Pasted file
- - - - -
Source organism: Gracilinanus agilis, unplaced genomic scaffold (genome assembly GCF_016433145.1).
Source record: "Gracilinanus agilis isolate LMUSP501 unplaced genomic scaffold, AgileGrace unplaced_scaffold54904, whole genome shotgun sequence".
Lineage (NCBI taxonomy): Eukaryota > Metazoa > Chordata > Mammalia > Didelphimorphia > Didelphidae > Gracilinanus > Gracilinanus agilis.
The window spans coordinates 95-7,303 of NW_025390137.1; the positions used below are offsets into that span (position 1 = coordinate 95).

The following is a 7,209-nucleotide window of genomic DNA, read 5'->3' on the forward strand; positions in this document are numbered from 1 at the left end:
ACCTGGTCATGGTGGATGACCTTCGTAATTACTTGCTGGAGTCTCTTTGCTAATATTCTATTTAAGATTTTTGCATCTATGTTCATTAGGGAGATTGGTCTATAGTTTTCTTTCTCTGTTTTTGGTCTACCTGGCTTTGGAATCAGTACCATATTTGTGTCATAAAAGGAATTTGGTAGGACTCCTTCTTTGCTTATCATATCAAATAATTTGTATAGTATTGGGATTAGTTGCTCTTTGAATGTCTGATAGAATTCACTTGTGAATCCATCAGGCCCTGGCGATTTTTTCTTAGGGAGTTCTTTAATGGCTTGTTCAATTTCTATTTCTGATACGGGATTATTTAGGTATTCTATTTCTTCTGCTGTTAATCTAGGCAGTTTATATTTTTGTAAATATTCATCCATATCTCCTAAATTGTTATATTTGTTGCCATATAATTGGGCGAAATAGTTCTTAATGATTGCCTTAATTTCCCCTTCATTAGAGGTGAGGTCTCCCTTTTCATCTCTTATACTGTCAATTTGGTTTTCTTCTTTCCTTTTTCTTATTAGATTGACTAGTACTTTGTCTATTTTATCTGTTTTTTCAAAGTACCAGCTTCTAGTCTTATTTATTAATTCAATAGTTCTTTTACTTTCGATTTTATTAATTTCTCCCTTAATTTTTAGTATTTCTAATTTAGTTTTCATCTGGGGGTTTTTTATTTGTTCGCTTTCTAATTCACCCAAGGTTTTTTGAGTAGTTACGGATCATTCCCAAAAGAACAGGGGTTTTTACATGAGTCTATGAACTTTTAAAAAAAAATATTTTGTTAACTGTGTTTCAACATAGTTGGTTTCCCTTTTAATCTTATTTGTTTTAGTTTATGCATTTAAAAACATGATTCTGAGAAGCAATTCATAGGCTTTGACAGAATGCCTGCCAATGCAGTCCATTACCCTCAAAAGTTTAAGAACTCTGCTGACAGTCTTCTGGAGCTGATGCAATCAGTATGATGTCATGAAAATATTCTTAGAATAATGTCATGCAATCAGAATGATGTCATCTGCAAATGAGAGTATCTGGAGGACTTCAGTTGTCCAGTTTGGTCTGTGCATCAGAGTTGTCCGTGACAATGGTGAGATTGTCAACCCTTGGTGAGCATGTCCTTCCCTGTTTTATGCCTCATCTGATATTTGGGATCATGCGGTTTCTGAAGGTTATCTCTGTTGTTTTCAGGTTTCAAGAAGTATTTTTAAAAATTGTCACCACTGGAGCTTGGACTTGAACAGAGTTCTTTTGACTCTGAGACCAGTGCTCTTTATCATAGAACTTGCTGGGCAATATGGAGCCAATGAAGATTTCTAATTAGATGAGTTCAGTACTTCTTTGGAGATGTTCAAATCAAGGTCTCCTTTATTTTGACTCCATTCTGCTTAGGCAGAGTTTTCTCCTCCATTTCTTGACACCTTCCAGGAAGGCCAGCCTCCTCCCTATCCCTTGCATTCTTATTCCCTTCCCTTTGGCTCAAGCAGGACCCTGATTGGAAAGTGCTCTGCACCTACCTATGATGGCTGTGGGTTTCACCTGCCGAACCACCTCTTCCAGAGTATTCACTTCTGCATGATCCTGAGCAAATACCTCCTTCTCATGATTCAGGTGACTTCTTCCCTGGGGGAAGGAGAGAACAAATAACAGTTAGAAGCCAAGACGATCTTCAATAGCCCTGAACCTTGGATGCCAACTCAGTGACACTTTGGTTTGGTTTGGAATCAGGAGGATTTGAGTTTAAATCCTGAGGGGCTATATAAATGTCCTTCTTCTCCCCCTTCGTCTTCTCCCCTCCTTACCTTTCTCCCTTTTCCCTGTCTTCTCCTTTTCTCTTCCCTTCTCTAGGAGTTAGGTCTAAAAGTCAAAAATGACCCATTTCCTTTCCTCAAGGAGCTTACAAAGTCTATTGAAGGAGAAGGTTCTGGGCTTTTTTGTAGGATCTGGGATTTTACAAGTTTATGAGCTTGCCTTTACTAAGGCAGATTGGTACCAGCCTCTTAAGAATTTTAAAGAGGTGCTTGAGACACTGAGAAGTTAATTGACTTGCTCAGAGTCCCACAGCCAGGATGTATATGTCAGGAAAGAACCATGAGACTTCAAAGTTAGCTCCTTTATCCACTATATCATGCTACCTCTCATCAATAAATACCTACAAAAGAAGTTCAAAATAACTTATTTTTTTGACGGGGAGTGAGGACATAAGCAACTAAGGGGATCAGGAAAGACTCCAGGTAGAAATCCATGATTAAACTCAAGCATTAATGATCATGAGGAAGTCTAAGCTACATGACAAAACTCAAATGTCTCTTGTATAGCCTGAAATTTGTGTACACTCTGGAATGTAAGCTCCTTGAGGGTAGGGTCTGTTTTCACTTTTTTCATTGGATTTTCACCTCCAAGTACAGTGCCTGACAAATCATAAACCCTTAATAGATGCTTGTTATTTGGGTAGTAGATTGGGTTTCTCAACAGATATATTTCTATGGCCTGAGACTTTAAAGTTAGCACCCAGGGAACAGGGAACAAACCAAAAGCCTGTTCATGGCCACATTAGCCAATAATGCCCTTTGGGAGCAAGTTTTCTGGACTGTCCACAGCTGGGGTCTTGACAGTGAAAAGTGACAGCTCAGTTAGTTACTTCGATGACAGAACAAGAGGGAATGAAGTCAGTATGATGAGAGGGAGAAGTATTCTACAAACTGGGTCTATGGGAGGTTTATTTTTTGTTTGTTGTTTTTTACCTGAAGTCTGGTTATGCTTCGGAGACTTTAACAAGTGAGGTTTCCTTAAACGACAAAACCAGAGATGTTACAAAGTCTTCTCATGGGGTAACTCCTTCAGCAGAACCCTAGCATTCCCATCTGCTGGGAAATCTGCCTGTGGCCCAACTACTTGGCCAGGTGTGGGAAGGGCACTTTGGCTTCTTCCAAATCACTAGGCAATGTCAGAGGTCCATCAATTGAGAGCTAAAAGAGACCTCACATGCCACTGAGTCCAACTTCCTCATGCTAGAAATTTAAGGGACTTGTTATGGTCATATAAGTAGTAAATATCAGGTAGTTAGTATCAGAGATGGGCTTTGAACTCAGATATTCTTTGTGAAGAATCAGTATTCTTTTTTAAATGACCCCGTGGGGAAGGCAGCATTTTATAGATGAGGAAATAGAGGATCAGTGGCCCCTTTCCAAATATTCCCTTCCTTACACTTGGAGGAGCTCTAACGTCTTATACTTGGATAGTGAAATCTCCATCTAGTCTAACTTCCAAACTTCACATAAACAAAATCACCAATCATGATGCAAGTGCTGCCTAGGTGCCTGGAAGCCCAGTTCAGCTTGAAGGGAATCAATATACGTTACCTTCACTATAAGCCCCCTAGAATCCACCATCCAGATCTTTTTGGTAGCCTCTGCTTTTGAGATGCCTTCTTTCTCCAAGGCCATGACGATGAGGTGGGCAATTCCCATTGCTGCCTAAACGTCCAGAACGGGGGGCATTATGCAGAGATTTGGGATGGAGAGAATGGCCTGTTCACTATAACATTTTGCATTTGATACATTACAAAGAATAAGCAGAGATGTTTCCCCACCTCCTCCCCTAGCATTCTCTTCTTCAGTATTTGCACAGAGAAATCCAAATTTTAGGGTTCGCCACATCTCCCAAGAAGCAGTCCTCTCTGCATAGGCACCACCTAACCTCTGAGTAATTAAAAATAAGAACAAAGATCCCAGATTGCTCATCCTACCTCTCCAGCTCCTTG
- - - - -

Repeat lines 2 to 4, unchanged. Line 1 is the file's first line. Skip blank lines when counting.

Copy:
Source record: "Gracilinanus agilis isolate LMUSP501 unplaced genomic scaffold, AgileGrace unplaced_scaffold54904, whole genome shotgun sequence".
Lineage (NCBI taxonomy): Eukaryota > Metazoa > Chordata > Mammalia > Didelphimorphia > Didelphidae > Gracilinanus > Gracilinanus agilis.
The window spans coordinates 95-7,303 of NW_025390137.1; the positions used below are offsets into that span (position 1 = coordinate 95).